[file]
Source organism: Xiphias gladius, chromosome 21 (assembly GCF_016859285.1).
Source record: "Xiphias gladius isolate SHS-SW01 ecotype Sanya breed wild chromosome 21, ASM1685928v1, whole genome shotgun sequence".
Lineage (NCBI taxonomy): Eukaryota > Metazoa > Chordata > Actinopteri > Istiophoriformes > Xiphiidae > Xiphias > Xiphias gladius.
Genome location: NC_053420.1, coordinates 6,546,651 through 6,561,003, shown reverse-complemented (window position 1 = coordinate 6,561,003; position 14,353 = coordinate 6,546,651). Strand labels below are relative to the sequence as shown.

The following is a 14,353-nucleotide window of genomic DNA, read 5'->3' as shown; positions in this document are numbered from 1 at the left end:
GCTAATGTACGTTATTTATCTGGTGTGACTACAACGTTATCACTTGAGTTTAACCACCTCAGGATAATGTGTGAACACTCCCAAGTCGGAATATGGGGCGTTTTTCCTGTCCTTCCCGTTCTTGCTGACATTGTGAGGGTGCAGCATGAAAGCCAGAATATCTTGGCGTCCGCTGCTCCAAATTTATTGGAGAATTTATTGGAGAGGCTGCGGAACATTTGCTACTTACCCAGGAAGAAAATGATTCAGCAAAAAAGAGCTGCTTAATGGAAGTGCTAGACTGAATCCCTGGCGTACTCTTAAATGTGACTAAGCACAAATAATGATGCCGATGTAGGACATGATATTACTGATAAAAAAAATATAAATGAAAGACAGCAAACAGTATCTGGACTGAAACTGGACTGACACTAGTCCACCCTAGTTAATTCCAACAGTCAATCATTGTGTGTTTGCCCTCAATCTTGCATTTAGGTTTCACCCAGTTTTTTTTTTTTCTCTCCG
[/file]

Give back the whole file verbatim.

Source organism: Xiphias gladius, chromosome 21 (assembly GCF_016859285.1).
Source record: "Xiphias gladius isolate SHS-SW01 ecotype Sanya breed wild chromosome 21, ASM1685928v1, whole genome shotgun sequence".
Lineage (NCBI taxonomy): Eukaryota > Metazoa > Chordata > Actinopteri > Istiophoriformes > Xiphiidae > Xiphias > Xiphias gladius.
Genome location: NC_053420.1, coordinates 6,546,651 through 6,561,003, shown reverse-complemented (window position 1 = coordinate 6,561,003; position 14,353 = coordinate 6,546,651). Strand labels below are relative to the sequence as shown.

The following is a 14,353-nucleotide window of genomic DNA, read 5'->3' as shown; positions in this document are numbered from 1 at the left end:
GCTAATGTACGTTATTTATCTGGTGTGACTACAACGTTATCACTTGAGTTTAACCACCTCAGGATAATGTGTGAACACTCCCAAGTCGGAATATGGGGCGTTTTTCCTGTCCTTCCCGTTCTTGCTGACATTGTGAGGGTGCAGCATGAAAGCCAGAATATCTTGGCGTCCGCTGCTCCAAATTTATTGGAGAATTTATTGGAGAGGCTGCGGAACATTTGCTACTTACCCAGGAAGAAAATGATTCAGCAAAAAAGAGCTGCTTAATGGAAGTGCTAGACTGAATCCCTGGCGTACTCTTAAATGTGACTAAGCACAAATAATGATGCCGATGTAGGACATGATATTACTGATAAAAAAAATATAAATGAAAGACAGCAAACAGTATCTGGACTGAAACTGGACTGACACTAGTCCACCCTAGTTAATTCCAACAGTCAATCATTGTGTGTTTGCCCTCAATCTTGCATTTAGGTTTCACCCAGTTTTTTTTTTTTCTCTCCG